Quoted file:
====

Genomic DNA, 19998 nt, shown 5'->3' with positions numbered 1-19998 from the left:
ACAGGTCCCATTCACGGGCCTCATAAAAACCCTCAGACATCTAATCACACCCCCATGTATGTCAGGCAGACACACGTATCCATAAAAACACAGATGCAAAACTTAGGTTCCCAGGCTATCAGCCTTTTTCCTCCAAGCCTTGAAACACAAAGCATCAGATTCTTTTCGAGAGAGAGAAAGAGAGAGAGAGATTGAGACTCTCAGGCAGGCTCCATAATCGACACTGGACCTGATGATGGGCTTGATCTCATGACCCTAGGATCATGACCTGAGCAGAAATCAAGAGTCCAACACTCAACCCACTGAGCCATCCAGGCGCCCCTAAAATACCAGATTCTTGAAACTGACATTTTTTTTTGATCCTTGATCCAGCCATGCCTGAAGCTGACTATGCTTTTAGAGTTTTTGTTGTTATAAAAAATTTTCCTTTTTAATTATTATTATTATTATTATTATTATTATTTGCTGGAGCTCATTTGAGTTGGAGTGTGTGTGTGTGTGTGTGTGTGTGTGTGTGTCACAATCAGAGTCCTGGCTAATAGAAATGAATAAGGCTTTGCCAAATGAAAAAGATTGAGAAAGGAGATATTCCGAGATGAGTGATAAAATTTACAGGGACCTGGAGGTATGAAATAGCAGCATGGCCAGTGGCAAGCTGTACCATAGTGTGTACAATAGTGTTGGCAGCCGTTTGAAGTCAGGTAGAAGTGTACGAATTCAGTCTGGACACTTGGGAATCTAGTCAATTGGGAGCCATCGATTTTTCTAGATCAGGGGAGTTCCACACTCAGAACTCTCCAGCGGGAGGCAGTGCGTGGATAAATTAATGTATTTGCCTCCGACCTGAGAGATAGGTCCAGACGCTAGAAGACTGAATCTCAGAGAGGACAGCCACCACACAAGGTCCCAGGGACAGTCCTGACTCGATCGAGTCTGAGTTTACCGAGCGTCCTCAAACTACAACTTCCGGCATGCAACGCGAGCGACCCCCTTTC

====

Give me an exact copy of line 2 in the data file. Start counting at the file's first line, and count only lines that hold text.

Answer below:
ACAGGTCCCATTCACGGGCCTCATAAAAACCCTCAGACATCTAATCACACCCCCATGTATGTCAGGCAGACACACGTATCCATAAAAACACAGATGCAAAACTTAGGTTCCCAGGCTATCAGCCTTTTTCCTCCAAGCCTTGAAACACAAAGCATCAGATTCTTTTCGAGAGAGAGAAAGAGAGAGAGAGATTGAGACTCTCAGGCAGGCTCCATAATCGACACTGGACCTGATGATGGGCTTGATCTCATGACCCTAGGATCATGACCTGAGCAGAAATCAAGAGTCCAACACTCAACCCACTGAGCCATCCAGGCGCCCCTAAAATACCAGATTCTTGAAACTGACATTTTTTTTTGATCCTTGATCCAGCCATGCCTGAAGCTGACTATGCTTTTAGAGTTTTTGTTGTTATAAAAAATTTTCCTTTTTAATTATTATTATTATTATTATTATTATTATTTGCTGGAGCTCATTTGAGTTGGAGTGTGTGTGTGTGTGTGTGTGTGTGTGTGTGTCACAATCAGAGTCCTGGCTAATAGAAATGAATAAGGCTTTGCCAAATGAAAAAGATTGAGAAAGGAGATATTCCGAGATGAGTGATAAAATTTACAGGGACCTGGAGGTATGAAATAGCAGCATGGCCAGTGGCAAGCTGTACCATAGTGTGTACAATAGTGTTGGCAGCCGTTTGAAGTCAGGTAGAAGTGTACGAATTCAGTCTGGACACTTGGGAATCTAGTCAATTGGGAGCCATCGATTTTTCTAGATCAGGGGAGTTCCACACTCAGAACTCTCCAGCGGGAGGCAGTGCGTGGATAAATTAATGTATTTGCCTCCGACCTGAGAGATAGGTCCAGACGCTAGAAGACTGAATCTCAGAGAGGACAGCCACCACACAAGGTCCCAGGGACAGTCCTGACTCGATCGAGTCTGAGTTTACCGAGCGTCCTCAAACTACAACTTCCGGCATGCAACGCGAGCGACCCCCTTTC